Likewise, in October 2015 I had the pleasure of co-chairing, with Tracy Schroeder, the first meeting of the EDUCAUSE Corporate Membership Advisory Committee. In the meeting, members made it clear that they were most interested in "real conversation" with educators in a sector that is changing quickly. Many noted that this could be the strategic value of their EDUCAUSE corporate membership, even more so than the impressive exhibit floor of the EDUCAUSE annual conference. They wanted deeper dialogues around coming trends, shared learning in different sector dynamics (e.g., community colleges, four-year institutions), and conversations about what educators see as their biggest needs. Indeed, several members noted that without this engagement, they are in danger of simply providing high-tech instrumentation to the practice and policy status quo. Or worse, some vendors might design tools and technologies that are so far afield that they sound good in a pitch meeting for venture capitalists but carry no resonance with educators or students.

If, however, there are more vehicles for authentic engagement between the education field and the vendor community on tough problems such as developmental education, student retention, deeper learning, credential completion, and the need for relevant life and job skills, hundreds of millions of dollars and thousands of hours of time and effort in research and development could be put into helping the education field address its most pressing problems. For these reasons, Charles Thornburgh and I founded Civitas Learning as a social-purpose organization, adopting a mission stating that we wanted to work closely with leading colleges and universities to help them make the most of their data in order to enable a "Million More" students each year learn well and finish strong. We especially wanted to inform innovation on the front lines of learning, to democratize data for faculty, advisors, and students. With organizations like EDUCAUSE catalyzing engagement around powerful purpose in education, especially during this dynamic time in our field, higher education vendors will be better positioned to bring significant resources and stellar talent to bear to support learning and completion goals. For example, ERP vendors can be ready earlier with capabilities to manage innovative financial aid strategies, LMS vendors can power competency-based models, advising services vendors can enable nontraditional advising strategies, publishers can integrate open education capabilities, and analytics systems can help institutions better leverage the diverse and deeper active-student data at hand to gain insight, take thoughtful action, and continue learning as they develop and implement new practice and policy.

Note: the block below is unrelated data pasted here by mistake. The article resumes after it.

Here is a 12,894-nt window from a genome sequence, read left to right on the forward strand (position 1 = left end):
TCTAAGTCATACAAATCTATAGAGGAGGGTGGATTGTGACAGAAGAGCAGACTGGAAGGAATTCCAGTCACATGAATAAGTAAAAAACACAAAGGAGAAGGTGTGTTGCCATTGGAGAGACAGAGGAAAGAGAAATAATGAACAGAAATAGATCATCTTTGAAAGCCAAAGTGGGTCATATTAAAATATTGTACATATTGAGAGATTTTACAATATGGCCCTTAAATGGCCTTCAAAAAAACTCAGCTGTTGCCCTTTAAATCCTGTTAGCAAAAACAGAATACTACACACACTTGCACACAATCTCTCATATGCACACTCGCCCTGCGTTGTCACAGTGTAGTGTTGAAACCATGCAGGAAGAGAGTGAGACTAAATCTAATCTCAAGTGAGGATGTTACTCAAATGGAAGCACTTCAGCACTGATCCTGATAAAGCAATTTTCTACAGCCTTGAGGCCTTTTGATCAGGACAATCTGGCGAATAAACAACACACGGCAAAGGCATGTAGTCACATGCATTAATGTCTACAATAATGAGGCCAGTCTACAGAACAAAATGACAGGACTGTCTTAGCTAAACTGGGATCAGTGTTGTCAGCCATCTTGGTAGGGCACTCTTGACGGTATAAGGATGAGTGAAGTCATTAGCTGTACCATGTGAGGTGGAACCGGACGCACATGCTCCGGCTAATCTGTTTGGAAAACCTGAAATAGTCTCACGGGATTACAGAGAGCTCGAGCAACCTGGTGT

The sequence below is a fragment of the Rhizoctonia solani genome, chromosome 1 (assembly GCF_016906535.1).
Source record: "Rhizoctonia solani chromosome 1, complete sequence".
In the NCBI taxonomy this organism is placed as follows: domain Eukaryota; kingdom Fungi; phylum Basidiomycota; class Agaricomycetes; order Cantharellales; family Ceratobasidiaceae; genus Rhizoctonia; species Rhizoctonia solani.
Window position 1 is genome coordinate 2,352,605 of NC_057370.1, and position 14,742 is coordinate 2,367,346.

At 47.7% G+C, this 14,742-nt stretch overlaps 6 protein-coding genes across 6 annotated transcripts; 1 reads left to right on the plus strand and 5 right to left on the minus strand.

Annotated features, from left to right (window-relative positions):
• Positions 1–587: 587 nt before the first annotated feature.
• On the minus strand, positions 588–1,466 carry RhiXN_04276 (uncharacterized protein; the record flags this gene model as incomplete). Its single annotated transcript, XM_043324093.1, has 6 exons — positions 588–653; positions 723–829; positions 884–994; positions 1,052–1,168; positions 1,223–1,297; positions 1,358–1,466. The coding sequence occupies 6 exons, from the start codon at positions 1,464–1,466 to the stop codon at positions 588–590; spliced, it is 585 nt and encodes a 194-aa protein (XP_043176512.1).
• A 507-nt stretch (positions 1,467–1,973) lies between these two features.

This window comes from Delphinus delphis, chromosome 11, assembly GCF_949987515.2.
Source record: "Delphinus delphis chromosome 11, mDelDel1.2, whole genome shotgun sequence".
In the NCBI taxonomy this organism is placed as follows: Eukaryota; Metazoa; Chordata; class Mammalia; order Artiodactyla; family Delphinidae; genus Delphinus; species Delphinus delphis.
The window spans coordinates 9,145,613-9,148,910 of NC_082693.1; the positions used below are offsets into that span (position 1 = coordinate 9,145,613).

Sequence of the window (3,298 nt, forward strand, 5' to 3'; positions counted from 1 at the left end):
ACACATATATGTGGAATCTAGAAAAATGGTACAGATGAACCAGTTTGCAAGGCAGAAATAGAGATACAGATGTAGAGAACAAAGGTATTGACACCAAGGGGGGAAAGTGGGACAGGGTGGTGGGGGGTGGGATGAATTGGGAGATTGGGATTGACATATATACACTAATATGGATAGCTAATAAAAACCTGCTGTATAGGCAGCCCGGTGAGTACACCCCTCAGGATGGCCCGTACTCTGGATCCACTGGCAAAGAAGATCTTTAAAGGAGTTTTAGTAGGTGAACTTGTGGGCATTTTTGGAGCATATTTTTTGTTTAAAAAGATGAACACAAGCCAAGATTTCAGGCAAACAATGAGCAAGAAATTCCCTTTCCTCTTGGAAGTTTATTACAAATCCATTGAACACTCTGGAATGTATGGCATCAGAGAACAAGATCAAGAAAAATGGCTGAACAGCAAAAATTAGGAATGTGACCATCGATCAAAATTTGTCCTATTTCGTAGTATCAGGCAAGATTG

Of course, the vendor sector does include some self-interested people who are not focused on improving student learning and completion. I'm not denying that. Engaging with these folks can be exhausting and nonproductive and should be avoided at all costs. By the way, I've also met, in all sectors in and around higher education, plenty of other self-interested people who are not focused on improving student learning and completion, and the same admonitions apply. Thankfully, however, those people who are not focused on student success are greatly outnumbered by the incredibly talented people who want to help dedicated educators thrive and hard-working students strive. It's why they chose the sector in the first place; it's the purpose that drives their work. And if we can all engage on purpose, we're more likely to make the most of the golden age of learning while making a difference in the lives of millions of students traveling on higher education pathways.


  1. Mark David Milliron, "An Open Letter to Students: You're the Game Changer in Next-Generation Learning," EDUCAUSE Review 47, no. 4 (July/August 2012).

Mark Milliron is Co-Founder and Chief Learning Officer of Civitas Learning and is Co-Chair of the EDUCAUSE Corporate Membership Advisory Committee.

© 2016 Mark Milliron. The text of this article is licensed under the Creative Commons Attribution-NonCommercial-NoDerivatives 4.0 International License .

EDUCAUSE Review 51, no. 1 (January/February 2016)